Kafka Coffee… where did the name come from?

It was inspired by Czech writer, Franz Kafka, who wrote novels full of complexity, openness to multiple interpretations, and unpredictability. Our coffee and tea share these characteristics, so that’s how the name Kafka’s came to be!

How is your coffee different from other cafes?

Our coffee is roasted weekly to ensure freshness, and we brew each cup of coffee and tea individually with precision. We are passionate about coffee and tea, and here to share our passion with you!

Do you offer any other products?

Coffee is always better paired with pastry! We have our hand-crafted pastry case with both savoury and sweet options that rotate on  a regular basis. We also offer lemonade, breakfast sandwiches, nitro cold brew aside from out espresso, filter coffee, tea, and cold brew!

Do you serve exclusively on wheels?

No, we also have a storefront on Main street intersecting East Broadway! Otherwise, you can find our truck at festivals, farmers markets, movie sets, and events around the city. You can even contact us to bring our truck to you!

Review's Kafka's Coffee - Vancouver Barista, Vancouver's best new cafes, best coffee shop reviews

Kafka’s will be at the UBC Farm Satyrday Farmers’ Market August 4, August 18, September 1, and September 15. You can find out more about Kafka’s on their website, their facebook page, or their instagram. Otherwise, if you love coffee a latte, or if you just need a pick-me-up to start your weekend, come by the market this Saturday for some seriously delicious brew and to support many other amazing local vendors!

Learn more about other market vendors and topics on our Saturday Farmers’ Market blog!

Saturday Farmers’ Market Vendor Feature: Rockweld Farm Ltd.

These weekly market blog posts are linked from our newsletter when they are posted; to get regular updates, make sure to join our newsletter here.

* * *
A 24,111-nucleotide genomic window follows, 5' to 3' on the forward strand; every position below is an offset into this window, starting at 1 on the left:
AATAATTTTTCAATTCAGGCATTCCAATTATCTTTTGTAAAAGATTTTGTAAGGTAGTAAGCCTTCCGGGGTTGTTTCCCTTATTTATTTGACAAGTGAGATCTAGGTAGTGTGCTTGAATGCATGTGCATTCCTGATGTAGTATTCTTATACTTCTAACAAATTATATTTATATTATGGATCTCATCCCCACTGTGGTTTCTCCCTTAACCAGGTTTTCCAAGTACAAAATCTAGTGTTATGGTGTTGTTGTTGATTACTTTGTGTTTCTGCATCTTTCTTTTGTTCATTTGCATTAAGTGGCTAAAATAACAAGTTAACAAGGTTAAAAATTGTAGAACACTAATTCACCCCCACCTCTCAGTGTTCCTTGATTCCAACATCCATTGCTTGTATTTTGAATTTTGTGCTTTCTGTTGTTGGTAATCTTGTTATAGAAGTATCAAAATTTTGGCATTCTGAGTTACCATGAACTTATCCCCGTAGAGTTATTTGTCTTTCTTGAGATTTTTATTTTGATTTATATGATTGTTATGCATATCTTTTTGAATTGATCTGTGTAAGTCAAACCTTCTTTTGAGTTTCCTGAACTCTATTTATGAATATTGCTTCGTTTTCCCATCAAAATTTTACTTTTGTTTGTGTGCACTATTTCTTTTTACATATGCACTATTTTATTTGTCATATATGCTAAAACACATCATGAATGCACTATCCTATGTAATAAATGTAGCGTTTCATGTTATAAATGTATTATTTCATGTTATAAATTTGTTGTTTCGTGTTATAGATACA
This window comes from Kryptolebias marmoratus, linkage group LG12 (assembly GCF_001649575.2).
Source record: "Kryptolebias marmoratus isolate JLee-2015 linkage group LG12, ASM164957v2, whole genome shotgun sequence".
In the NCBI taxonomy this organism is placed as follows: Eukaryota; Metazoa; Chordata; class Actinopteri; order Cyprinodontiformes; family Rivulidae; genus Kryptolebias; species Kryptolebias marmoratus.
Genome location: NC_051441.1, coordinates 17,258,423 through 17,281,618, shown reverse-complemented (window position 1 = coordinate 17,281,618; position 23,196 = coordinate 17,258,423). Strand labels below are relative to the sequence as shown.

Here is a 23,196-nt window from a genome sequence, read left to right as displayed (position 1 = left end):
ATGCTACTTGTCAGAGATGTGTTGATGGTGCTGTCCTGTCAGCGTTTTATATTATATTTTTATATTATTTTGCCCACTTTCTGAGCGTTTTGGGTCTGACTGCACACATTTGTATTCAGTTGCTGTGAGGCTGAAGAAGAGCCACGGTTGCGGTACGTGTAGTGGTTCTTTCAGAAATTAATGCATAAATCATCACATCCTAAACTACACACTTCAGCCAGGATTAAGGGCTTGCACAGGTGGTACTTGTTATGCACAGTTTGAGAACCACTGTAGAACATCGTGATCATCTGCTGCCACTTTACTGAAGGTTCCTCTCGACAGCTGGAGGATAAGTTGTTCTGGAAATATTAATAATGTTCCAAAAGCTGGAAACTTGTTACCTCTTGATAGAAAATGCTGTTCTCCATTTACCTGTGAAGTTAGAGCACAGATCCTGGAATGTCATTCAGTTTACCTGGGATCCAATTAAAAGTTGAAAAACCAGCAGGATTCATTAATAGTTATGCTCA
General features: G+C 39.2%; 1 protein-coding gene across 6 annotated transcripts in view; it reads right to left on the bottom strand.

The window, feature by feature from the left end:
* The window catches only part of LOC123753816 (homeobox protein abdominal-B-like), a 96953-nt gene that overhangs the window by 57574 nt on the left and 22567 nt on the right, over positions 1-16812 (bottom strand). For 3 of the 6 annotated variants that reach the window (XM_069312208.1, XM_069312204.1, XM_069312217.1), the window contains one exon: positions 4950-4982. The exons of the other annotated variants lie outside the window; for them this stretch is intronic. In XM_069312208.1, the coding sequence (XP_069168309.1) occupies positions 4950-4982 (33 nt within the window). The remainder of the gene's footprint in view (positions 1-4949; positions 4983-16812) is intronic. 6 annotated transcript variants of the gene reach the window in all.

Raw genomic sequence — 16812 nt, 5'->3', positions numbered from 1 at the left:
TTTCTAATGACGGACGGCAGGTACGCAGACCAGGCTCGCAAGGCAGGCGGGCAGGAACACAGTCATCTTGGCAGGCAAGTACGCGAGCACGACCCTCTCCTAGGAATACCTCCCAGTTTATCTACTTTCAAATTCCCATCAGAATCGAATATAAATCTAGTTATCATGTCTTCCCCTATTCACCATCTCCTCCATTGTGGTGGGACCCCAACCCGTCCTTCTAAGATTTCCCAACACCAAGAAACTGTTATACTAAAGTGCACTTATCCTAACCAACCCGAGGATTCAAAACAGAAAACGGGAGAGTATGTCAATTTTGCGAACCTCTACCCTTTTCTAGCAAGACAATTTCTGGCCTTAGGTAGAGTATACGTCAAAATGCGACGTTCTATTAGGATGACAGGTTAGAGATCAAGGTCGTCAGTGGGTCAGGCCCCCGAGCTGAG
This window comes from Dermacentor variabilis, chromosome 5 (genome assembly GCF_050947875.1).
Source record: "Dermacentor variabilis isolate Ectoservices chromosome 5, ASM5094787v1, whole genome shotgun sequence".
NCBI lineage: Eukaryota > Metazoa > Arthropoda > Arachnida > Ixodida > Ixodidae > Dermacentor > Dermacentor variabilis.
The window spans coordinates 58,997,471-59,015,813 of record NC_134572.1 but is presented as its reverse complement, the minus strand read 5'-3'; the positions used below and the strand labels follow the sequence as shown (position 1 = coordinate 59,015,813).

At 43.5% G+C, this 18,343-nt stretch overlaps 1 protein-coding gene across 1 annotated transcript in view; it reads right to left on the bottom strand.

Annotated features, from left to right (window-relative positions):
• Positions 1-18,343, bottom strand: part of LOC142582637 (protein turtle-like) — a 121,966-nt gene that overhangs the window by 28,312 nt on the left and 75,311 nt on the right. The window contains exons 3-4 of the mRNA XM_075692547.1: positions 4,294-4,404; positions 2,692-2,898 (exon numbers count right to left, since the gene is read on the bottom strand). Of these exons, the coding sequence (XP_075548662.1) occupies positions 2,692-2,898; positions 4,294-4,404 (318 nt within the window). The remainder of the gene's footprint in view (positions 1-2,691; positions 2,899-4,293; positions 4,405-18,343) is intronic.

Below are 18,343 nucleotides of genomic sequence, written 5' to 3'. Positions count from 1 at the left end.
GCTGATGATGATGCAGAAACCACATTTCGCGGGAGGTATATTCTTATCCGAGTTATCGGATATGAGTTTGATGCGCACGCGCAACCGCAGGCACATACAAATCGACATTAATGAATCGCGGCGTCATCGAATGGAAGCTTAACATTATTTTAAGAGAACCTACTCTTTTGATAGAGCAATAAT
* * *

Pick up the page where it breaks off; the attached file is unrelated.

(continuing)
A regularly vendor at the Saturday Farmers’ Market since 2016, Rockweld Farm is a core part of the market community! With friendly staff, a wide selection of SPCA-certified meat, and eggs aplenty, Rockweld’s recognizable “chicken truck” is an essential stop during your trip to the market.

Aaron took the time to share a bit with us about this family business and how it came to be. They have been in operation for 20 years; owners Tim and Flo moved to Abbotsford and their children had health concerns so they tried searching for healthy chicken. Despite their efforts, they couldn’t find anything, so they decided to create a chicken farm themselves!

They grow and process their own chicken at Rockweld; their chicken do not contain any antibiotics or vaccines, are fed certified organic feed, and are SPCA certified (learn more about SPCA certification for farms and what it means here). You can find everything made with exclusively their own chicken: from full roasting birds to breasts, wings, thighs, sausages, burger patties, pepperoni and more. If you’ve got the freezer space or you have a big group to cook for, they even offer larger quantities or packages for discounts! The flavour of their humanely-raised, local chicken is unbeatable and their eggs are always flying fast among marketgoers. Whether it’s a special meal or a weeknight dinner on the barbecue, Rockweld has you covered!

Find Rockweld Farm Ltd.:

Learn more about other market vendors and topics on our Saturday Farmers’ Market blog!

Farmland First- No Site C Dam

On July 21st, 2018 join farmers and musicians at the UBC Farm to stand in solidarity with Peace Valley farmers and Treaty 8 Nations who are protecting their valley from the proposed Site C Dam.

Free Public Tours

Join us on one of our free public community tours, taking place every Saturday at 12 pm, from June to October! These public tours are provided for individuals, families and small groups, (10 people or less), who are interested in learning more about the UBC Farm.